Australia backs action against Syria, with or without UN approval

Australia, incoming chair of the UN Security Council, announced Wednesday it endorses possible retaliation against Syria over the use of chemical weapons, whether or not the Security Council agrees.

By , Reuters

Australia, incoming chair of the U.N. Security Council, has endorsed possible retaliation against Syria over the use of chemical weapons, even if the council fails to agree on action.

Australia, a close ally of the United States, is due to take over the rotating leadership of the council on Sunday, a role that requires it to assist council members to reach agreement.

But Foreign Minister Bob Carr said that if it was proved the Syrian regime had used chemical weapons, the world had a mandate to respond, even if the United Nations failed to agree on such action.

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"We're moving to a stage where America and like-minded countries are contemplating what sort of response," Carr told reporters on Wednesday.

"Our preference, everyone's preference, would be for action, a response, under United Nations auspices. But if that's not possible, the sheer horror of a government using chemical weapons against its people, using chemical weapons in any circumstances, mandates a response."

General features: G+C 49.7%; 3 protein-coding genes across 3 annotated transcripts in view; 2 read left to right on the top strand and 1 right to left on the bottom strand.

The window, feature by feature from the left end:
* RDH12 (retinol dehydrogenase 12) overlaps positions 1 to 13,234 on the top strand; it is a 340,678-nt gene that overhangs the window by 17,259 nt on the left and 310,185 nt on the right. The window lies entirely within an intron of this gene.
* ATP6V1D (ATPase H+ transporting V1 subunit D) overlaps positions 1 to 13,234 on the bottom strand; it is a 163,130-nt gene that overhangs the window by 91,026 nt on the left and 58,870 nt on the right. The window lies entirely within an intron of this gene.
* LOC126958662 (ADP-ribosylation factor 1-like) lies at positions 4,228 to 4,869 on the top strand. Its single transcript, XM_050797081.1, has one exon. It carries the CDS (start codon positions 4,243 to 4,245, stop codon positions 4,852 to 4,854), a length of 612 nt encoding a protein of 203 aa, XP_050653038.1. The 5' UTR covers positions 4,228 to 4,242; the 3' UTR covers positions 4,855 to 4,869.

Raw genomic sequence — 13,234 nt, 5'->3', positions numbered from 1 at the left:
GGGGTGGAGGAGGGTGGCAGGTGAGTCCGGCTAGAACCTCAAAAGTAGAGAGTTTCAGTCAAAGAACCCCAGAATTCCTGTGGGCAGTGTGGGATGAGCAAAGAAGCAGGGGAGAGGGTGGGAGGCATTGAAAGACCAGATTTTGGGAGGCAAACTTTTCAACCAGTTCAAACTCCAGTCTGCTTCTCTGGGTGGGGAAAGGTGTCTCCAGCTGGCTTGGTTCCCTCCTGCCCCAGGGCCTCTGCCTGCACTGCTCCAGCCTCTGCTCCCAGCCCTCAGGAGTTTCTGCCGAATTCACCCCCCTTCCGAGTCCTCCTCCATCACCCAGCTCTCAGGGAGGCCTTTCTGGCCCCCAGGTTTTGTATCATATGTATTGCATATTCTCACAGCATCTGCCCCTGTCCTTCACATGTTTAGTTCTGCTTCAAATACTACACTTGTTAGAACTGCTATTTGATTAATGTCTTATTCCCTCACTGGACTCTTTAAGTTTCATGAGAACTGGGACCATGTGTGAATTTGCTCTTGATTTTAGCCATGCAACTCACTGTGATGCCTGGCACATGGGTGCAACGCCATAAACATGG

The United States and its allies are gearing up for a probable military strike against Syria that could come within days and would be the most aggressive action by Western powers in Syria's two-and-a-half-year civil war.

Carr said the most important role for Australia as Security Council chair was to engage permanent council members Russia and China on their support so far for Syria.

"Russia and China can't be vilified in this. They need to be engaged with, encouraged to look at the evidence, and encouraged to think about their attitudes towards the Assad regime and what the world does when a population is being devastated, and now devastated with the application of weapons that terrifyingly enable mass atrocity crimes," he said.

The crisis in Syria, Carr said, had re-exposed a flaw in international governance, with the right of permanent U.N. Security Council members to veto any decision.

(Editing by Mark Bendeich)

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